Grit your teeth, Quentin, you’ll cope.
Broken is the feature film debut of British director Rufus Norris. Adapted from a Daniel Clay novel, the picture is the story of three families living in a North London cul-de-sac as seen through the eyes of young girl Skunk (Eloise Laurence). Affecting and current, Broken blends gritty realism with just a hint of melodrama to create a state-of-the-nation piece that works on many levels.
Arbitrage is the feature directorial debut of writer Nicholas Jareck about successful hedge-fund manager Robert Miller and the consequences he must face when honesty is no longer an option. Richard Gere is on top form is a film about the morality of finance in post-crash America.
With the building anticipation of Django Unchained, Best For Film was invited down to the unparallelled Prince Charles Cinema just off Leicester Square in London to enjoy every single Quentin Tarantino directed film back-to-back. Although the prospect of a 15 hour cinema session might seem as bad as what Zed does to Ving Rhames, it’s all in a day’s work for us here at the Best For Film World Headquarters. Here’s to our next 15 hour marathon at the PCC!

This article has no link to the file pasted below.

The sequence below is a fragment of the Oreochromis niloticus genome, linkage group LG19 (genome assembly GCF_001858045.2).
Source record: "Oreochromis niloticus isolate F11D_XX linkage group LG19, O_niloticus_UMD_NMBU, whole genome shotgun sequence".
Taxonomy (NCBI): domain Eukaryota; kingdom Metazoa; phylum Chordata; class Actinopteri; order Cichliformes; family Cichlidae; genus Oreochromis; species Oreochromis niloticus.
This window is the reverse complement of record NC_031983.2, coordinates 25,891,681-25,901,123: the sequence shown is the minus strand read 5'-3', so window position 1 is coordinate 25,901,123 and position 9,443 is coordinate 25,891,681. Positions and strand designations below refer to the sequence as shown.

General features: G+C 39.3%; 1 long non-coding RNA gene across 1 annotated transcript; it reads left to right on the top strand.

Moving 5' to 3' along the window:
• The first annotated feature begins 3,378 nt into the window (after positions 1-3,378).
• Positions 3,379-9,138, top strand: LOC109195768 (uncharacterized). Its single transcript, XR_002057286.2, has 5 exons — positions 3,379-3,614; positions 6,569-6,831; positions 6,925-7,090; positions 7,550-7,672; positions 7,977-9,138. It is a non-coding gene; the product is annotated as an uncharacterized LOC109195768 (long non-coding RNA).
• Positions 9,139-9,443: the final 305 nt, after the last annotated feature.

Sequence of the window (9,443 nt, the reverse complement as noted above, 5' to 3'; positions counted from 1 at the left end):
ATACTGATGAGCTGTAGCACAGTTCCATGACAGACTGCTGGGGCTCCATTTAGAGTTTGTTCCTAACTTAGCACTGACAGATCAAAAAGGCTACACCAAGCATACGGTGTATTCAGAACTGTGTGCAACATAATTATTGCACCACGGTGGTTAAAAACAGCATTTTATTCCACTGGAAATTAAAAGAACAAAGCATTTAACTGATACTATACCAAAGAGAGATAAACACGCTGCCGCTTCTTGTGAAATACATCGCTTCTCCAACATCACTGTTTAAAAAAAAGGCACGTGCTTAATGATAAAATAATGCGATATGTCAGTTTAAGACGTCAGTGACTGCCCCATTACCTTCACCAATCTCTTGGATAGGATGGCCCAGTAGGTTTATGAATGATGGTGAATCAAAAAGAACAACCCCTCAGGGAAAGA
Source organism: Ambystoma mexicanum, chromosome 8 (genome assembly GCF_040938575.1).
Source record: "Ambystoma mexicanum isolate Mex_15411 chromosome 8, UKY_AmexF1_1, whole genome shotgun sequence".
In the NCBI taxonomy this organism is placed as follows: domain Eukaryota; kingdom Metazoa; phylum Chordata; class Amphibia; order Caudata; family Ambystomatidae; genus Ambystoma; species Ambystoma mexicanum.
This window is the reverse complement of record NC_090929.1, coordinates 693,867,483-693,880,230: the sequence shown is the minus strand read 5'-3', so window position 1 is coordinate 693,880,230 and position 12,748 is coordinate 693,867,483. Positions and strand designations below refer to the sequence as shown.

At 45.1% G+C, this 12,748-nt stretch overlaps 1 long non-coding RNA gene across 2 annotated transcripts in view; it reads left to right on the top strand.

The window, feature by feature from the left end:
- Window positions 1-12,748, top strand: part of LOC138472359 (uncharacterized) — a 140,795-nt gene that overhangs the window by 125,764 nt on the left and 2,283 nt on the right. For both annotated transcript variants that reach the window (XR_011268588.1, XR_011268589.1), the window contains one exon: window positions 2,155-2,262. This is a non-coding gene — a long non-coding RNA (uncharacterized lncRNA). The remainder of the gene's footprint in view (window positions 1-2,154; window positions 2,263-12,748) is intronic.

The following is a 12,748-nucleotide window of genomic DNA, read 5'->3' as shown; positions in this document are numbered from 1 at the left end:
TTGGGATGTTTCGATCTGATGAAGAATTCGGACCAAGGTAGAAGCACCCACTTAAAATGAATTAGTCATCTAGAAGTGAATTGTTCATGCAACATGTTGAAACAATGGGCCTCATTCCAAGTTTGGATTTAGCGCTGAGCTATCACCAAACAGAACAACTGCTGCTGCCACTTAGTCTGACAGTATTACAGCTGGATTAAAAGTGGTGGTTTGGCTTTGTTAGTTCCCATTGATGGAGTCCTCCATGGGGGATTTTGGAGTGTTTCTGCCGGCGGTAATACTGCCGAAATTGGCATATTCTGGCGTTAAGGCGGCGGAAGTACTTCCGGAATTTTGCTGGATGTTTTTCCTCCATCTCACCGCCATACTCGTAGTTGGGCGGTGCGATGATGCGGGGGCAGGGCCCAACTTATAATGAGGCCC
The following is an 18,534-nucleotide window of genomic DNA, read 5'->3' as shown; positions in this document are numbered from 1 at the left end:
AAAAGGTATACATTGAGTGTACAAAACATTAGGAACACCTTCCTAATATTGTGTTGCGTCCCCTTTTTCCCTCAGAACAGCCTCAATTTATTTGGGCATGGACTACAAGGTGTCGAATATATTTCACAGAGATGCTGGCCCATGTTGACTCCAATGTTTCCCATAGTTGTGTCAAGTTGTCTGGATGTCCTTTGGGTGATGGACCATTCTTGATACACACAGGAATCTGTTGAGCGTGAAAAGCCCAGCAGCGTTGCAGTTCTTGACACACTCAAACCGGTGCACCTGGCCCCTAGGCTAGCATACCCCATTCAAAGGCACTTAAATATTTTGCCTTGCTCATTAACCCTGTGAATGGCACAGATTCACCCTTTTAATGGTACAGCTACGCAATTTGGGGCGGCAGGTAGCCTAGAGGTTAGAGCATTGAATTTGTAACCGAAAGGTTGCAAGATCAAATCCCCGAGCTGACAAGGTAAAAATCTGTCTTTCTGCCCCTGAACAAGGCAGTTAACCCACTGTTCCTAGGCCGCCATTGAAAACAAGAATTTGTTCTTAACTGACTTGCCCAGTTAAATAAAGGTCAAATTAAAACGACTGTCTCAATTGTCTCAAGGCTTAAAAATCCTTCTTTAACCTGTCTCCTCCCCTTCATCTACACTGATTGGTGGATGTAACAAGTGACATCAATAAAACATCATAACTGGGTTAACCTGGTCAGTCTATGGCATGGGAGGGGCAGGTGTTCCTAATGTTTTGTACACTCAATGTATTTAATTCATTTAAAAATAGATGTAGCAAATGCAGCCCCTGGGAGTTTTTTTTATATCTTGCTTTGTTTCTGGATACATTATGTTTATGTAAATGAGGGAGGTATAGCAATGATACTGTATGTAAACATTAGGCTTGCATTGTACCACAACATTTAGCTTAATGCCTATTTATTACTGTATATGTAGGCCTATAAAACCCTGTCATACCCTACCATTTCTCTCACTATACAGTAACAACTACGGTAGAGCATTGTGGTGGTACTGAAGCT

Mutiny, death and philosophy on the high seas in this two-part made-for-TV adaptation of Jack London’s 1906 novel The Sea Wolf. Helped by an impressive cast and a faithful transposition of the original text’s deeply psychological and political themes, Sea Wolf is a bloody and tense maritime drama that delivers a lot more than you’d expect from the average period adaptation.